“Non-Muslims have donated a great extent of cultivable land of their volition to Muslims,” she said, adding not only giving land, Hindus have also helped construct masjids, Idgahs and kabarastans (graveyards).
Ms Zahara further said, “we are blessed to be in a country where Lord Ram was born. We are fortunate that the temple is going to be built during our time. Lord Ram has taught ‘Dharma’ as a way of life’ and stands as an exemplar for the entire world.”
“Let us come together and participate in this divine activity and help in construction of a great Ram temple at Ayodhya with an open heart,” she added.
She further said India means spirituality, a rich heritage, multi-traditional, multi-cultural, multi-linguistic milieu, unlike any other country in the world. People of all communities, including Muslims, have freedoms in India unlike in many other countries and share pride in being Indian.
Jean Castex, Macron’s Premier Rejects Veil Ban For Muslim Girls in France
By Ania Nussbaum
January 19, 2021
French Prime Minister Jean Castex ruled out a proposal to outlaw religious veils for children as his government seeks to strike a balance between upholding a secular tradition and respecting cultural differences.
The idea of legally stopping minors from wearing a facial covering seen on Muslim women was from a member of Emmanuel Macron’s own centrist party. It comes as the president is up for re-election next year and trying to put through parliament a controversial law to fight combat Islamic extremism.
Castex said targeting minors was not the goal.
An amendment -- which would have banned minors from wearing head scarves in public -- was rejected on Monday despite the backing of some senior figures in Macron’s party and far-right leader Marine Le Pen.
The symbol of the veil, and what it represents in modern French society, runs the risk of damaging Macron at a sensitive time when he’s fighting a pandemic and the lingering outrage from the beheading of a teacher by a terrorist.
Macron Plows Ahead in Fight Against Extremism With Key Law
His response, which included empowering the police and closing mosques suspected of receiving illicit money, opened him up to criticism from countries such as Turkey that France was now targeting Muslims and stirred a debate on tolerance, rule of law and methods to combat extremism.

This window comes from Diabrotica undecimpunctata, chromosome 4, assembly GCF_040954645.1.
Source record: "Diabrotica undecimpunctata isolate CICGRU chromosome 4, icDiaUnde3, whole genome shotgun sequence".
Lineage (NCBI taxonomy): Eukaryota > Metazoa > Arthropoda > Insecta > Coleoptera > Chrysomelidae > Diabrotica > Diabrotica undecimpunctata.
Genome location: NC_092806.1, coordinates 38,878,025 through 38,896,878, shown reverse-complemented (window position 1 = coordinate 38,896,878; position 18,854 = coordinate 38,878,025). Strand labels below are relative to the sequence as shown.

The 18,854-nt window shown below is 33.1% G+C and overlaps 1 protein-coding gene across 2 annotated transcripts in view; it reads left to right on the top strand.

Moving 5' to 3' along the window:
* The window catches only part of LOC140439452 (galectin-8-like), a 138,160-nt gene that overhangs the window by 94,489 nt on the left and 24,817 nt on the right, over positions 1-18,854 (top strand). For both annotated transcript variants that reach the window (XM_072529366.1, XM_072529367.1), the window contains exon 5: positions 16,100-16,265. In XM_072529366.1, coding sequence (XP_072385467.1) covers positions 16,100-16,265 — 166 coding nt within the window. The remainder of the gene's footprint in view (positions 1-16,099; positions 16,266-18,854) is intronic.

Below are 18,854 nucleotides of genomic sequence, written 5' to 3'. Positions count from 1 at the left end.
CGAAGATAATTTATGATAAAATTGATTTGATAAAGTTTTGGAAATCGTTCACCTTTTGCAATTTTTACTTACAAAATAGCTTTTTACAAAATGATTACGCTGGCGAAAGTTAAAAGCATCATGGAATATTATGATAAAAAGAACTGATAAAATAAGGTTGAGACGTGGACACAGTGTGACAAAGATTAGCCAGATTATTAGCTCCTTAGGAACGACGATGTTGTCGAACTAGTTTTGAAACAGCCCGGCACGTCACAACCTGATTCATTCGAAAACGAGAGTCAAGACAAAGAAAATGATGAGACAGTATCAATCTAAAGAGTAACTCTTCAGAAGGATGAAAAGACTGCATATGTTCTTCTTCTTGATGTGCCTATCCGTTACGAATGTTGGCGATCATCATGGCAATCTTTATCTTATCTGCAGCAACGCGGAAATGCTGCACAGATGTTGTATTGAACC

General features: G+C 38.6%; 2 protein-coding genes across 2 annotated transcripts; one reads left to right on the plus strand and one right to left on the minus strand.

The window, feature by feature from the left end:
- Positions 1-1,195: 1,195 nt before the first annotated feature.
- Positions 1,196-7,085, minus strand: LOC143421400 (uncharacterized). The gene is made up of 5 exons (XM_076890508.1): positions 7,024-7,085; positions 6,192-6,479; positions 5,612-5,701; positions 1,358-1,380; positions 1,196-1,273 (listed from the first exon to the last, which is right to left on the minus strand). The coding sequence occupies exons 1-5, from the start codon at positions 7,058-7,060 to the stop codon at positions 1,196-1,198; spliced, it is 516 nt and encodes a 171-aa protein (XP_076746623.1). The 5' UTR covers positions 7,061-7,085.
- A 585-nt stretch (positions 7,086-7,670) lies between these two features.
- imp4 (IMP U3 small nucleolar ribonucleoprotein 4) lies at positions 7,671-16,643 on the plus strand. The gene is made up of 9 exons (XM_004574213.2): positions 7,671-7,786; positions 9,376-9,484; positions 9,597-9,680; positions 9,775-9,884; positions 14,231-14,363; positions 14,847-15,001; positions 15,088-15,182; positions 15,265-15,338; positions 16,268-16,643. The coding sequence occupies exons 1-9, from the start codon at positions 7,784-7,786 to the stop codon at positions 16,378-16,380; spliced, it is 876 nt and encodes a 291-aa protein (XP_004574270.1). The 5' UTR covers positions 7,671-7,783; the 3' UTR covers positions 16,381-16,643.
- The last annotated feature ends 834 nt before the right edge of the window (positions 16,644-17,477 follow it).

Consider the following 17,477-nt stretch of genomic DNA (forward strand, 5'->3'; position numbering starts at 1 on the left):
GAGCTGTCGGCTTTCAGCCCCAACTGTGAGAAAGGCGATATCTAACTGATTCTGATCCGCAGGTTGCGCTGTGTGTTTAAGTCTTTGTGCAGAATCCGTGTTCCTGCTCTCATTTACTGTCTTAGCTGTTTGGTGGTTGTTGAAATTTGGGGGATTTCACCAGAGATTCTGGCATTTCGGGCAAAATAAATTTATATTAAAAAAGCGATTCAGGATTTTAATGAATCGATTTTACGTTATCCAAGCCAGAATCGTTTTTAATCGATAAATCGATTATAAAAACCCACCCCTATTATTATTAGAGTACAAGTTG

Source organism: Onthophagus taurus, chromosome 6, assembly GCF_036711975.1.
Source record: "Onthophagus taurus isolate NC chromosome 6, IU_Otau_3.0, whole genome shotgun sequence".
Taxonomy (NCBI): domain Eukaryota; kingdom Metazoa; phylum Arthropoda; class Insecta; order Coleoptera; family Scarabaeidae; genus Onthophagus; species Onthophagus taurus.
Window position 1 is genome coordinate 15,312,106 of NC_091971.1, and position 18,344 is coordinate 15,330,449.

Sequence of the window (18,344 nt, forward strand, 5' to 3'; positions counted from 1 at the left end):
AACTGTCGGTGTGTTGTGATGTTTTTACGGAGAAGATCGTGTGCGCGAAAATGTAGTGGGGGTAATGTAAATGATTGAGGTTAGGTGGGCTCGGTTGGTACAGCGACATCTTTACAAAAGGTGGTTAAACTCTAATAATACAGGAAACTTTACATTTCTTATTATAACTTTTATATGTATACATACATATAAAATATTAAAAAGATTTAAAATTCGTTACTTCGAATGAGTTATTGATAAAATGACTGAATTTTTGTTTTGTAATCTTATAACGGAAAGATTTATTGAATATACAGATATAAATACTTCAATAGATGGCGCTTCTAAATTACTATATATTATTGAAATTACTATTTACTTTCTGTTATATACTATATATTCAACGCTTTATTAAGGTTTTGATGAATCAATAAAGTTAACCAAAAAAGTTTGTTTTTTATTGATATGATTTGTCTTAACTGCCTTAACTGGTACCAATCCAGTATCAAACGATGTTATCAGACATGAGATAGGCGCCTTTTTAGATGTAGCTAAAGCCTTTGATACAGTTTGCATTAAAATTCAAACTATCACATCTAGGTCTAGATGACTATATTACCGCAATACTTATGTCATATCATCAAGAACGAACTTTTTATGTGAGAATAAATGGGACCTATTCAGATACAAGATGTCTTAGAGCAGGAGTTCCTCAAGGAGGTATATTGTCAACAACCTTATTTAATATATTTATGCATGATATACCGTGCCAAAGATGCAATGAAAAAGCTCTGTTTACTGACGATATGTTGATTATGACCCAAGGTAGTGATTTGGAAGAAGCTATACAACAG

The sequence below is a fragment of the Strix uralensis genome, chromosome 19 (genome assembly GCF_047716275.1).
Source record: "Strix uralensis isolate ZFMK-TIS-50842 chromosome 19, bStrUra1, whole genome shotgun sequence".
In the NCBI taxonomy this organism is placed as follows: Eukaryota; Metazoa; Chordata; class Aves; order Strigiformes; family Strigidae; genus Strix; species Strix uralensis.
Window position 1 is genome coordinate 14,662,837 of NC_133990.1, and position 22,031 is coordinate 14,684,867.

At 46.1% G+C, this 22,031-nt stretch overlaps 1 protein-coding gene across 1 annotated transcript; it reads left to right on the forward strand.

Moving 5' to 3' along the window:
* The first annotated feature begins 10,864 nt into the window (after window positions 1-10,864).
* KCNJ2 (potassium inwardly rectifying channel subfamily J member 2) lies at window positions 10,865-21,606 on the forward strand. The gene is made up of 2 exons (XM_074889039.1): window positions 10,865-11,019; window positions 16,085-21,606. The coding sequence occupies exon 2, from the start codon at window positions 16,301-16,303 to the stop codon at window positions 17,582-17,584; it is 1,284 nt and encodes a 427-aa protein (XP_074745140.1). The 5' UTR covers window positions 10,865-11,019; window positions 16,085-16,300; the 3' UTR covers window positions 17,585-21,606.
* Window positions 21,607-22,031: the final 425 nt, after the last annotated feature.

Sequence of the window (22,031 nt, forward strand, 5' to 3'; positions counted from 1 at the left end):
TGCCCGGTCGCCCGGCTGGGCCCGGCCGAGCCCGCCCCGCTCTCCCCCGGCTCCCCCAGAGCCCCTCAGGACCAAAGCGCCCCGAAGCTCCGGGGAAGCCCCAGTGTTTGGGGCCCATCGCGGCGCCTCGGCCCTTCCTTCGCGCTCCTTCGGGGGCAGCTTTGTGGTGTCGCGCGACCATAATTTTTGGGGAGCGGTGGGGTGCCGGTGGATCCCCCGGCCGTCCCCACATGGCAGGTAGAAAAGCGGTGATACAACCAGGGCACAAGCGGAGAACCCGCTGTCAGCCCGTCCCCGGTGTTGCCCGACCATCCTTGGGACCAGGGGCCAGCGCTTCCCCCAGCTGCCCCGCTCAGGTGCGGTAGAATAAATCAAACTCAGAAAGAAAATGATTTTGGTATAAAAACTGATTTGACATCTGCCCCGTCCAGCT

France banned visible religious signs in schools in 2004 and clothing that covers faces, including burqas and niqabs, in 2010.
Ayesha Wants To Encourage Women In Profession Of Marriage Registrar
Tapos Kanti Das
Ayesha Siddiqa whose petition to become a Muslim marriage registrar was rejected by the High Court for being a woman has said that she would continue her legal battle to achieve her target for the cause of women.
The HC, after hearing a writ petition filed by Ayesha, of Phulbari in Dinajpur, challenging the legality of Sekendar Ali’s appointment as Muslim nikah registrar, on February 26, 2020 upheld a law ministry order appointing Sekendar as registrar, instead of Ayesha.
The full verdict, released recently disqualifying women from Nikah registration, says, ‘It has to be borne in mind that due to certain physical condition, a woman cannot enter the mosque during a certain time of the month. She is even excused from performing the mandatory daily prayers during this particular time.’
The judgement continues, ‘This physical disqualification does not allow her to conduct religious task. We are mindful of the fact that Muslim marriage is a religious ceremony and has to be guided by the terms and dictates of Islam.’
After the release of the full judgement, different political parties and rights organisations expressed their dissatisfaction, saying that the court’s decision contradicts with the constitution.
Talking to New Age, Ayesha, 39, said that she passed Fazil examinations from a madrassah and had all the qualifications to become a Nikah registrar.
She applied to be a marriage registrar in 2012 after seeing a circular for appointing Muslim marriage registrars for Phulbari municipality.
The circular did not mention that only males and not females would be able to become a Nikah registrar, she said.
After an interview, her name was sent to the law ministry for appointment by a five-member panel but the ministry in 2014 rejected the selection.
Later, she challenged the government decision in the HC.
‘There is no female Nikah registrar in the country. As both men and women are working in all the sectors in the country, I felt encouraged to apply. If I can become a marriage registrar, I would be a pioneer in bringing women in the profession and there would be jobs for women in this sector,’ she said.
‘During the marriage, both the bride and bridegroom have their legal guardians and witnesses and an individual solemnise the marriage. A marriage registrar’s task is to registrar the marriage after reviewing whether all the rules and regulations have been followed properly. So, any physical condition should not be a bar to do so,’ she said.